The Employee Retention Tax Credit was initiated in March 2020 to encourage business owners to retain staff during the COVID-19 pandemic. Two years later, we find ourselves in a time of economic instability with increasingly lower profit margins for small businesses. Adding to this burden, the Employee Retention Tax Credit will begin slowly slipping away.

ERC is filed on a company's amended 941, which is filed quarterly. Amendments are not evergreen. They expire. And this means the credit's statute of limitations begins to fall off quarterly once the deadline for an amended return passes. The first quarter that ERC could be claimed was the second quarter of 2020. The deadline for amended returns for that time period is July 21, 2023. Upon that date, business owners will no longer be able to claim for the second quarter of 2020, and so on, as each amendment deadline hits.

For the third quarter of 2021, the last quarter for which most businesses will be eligible, the amended 941 filing deadline is October 31, 2024. This is important to you if you still need to check your liability!  

Without going into a ton of legislative background information, the basics of ERC are:

  • For 2020 you can get up to $5,000 per eligible employee 
  • For 2021 you can get up to $7,000 per eligible employee for quarters 1, 2, and 3, maxing out at $21,000 per eligible employee for the year.

Qualifications have changed over the past two years. To simplify them:

  • A business must have a significant drop in revenue during 2020 / or, in turn, for the first three quarters of 2021 compared to 2019.
  • OR, they had to be operating under government restrictions.

There are specific nuances for individual industries that should be considered by your provider when your benefit calculation is being performed.

Working with an organization with a proven track record and history in the tax incentive field is essential. A reputable organization will always provide your ERC findings in writing, have a history of working with businesses on tax credits, and have the proper insurances if assistance working with the IRS is necessary.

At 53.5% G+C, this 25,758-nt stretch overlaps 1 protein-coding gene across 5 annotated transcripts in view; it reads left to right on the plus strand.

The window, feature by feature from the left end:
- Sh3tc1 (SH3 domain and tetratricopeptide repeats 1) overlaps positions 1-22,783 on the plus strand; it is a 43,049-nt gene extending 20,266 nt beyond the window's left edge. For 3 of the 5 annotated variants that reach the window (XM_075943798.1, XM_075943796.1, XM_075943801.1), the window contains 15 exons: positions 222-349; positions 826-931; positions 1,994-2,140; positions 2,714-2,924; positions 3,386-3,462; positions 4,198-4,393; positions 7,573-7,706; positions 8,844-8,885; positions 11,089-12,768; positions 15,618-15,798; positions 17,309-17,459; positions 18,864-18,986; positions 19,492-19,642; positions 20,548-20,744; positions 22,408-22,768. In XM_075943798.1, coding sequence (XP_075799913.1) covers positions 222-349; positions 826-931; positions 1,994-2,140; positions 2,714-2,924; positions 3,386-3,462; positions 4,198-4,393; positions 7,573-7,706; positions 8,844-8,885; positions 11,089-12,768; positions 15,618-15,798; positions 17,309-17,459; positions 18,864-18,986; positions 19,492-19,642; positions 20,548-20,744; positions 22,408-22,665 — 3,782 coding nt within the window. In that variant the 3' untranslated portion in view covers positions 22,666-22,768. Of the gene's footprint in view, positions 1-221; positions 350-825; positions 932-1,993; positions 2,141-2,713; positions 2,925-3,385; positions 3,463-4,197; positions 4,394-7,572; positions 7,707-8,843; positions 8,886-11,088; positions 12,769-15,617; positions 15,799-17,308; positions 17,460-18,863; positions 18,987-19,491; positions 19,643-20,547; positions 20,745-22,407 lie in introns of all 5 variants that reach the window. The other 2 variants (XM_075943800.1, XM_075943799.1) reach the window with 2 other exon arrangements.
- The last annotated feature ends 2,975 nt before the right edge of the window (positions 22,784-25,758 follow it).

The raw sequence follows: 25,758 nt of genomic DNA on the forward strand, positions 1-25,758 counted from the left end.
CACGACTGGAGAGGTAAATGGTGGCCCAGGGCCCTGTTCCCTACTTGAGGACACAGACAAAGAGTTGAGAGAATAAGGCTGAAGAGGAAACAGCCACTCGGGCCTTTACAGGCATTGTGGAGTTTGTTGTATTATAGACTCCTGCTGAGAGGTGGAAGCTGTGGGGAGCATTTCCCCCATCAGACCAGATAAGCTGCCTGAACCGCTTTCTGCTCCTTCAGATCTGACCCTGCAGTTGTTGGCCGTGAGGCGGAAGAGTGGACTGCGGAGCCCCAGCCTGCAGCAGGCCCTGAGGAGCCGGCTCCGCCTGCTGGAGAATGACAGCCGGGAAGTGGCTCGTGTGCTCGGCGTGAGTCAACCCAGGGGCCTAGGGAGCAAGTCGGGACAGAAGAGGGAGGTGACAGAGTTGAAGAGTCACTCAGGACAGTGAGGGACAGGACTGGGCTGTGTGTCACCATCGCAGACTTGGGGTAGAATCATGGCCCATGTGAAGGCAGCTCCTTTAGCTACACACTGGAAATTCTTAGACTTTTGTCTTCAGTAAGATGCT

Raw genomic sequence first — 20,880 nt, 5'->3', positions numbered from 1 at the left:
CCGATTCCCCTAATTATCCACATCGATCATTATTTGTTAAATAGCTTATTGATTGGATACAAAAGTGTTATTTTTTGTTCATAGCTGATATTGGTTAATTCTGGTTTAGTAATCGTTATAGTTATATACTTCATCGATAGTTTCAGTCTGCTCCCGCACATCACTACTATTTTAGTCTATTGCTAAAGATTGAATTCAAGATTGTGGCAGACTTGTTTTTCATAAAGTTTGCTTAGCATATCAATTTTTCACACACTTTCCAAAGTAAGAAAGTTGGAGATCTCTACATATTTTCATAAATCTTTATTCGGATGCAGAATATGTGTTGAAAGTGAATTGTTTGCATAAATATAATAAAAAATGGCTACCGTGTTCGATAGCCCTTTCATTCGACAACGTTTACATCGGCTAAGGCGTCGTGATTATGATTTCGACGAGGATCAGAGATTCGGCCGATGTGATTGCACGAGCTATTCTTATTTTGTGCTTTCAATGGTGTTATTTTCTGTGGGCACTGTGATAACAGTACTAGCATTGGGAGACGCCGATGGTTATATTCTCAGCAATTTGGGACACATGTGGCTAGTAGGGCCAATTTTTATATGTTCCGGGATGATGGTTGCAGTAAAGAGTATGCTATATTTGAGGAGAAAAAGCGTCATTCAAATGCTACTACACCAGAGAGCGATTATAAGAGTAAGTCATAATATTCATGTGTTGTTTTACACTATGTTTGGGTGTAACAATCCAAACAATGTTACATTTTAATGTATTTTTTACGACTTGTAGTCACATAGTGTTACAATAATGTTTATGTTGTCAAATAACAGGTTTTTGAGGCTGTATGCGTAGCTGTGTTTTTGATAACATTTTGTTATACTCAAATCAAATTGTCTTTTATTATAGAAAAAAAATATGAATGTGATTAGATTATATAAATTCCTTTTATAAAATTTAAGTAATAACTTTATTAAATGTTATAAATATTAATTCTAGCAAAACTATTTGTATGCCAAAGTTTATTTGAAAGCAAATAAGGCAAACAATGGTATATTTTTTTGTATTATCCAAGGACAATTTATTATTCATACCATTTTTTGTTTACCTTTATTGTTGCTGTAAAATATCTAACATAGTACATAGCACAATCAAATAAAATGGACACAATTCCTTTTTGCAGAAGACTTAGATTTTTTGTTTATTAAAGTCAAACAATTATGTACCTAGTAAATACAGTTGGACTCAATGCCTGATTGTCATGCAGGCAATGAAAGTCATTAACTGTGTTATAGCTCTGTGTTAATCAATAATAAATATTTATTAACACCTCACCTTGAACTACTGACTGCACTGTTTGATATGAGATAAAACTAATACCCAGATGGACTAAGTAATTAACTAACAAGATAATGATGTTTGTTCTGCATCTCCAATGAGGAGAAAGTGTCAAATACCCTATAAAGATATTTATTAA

If you have not taken the opportunity to review your business's ERC eligibility, GMG allows you to do so. We've been leading the industry in specialized tax credits for over twenty years. In the past five years, we have developed proprietary software that allows YOU, as the business owner, to review your eligibility privately and without obligation. You may check your business's eligibility for ERC and other tax credits here.

We encourage you to know what your business is entitled to, as it does mean the difference between surviving and thriving in the year to come!

Get the help your business needs!

Up to $5,000 for Every Employee You had 2017-2020

Up to $21,000 for Every Employee You have in 2021

Up to $2,400 for Every Employee You hire

Up to $150,000 for Every Commercial Building You Own

See what your business qualifies for today!

If you a worried about missing out on the growth opportunities for independent consultants right now, then something’s off. Most likely, there is not enough demand or not too many buyers for what you do. Or simply your offer, and I do not want to mince words here, sucks.

I know that because the need for business consultants has stayed high during every economic downturn in the last 18 years. (See the graph from Google Trends below.)

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But not all consultants are equal.

Positioning is key.

ROI consultants, for example, are just not as much searched for as sales consultants or business consultants.

There is more demand for HR consultants than there is for DEI consultants. Health consultants dwarf wellness consultants.

Do your research. Go to Google Trends and see how your title compares to others.

Bring it home to three needs

I started my consulting journey as an independent consultant for localization, which is the discipline of culturally adapting a product to international markets.

It turns out that not so many companies who need help, care for it unless I was able to tie my activities to: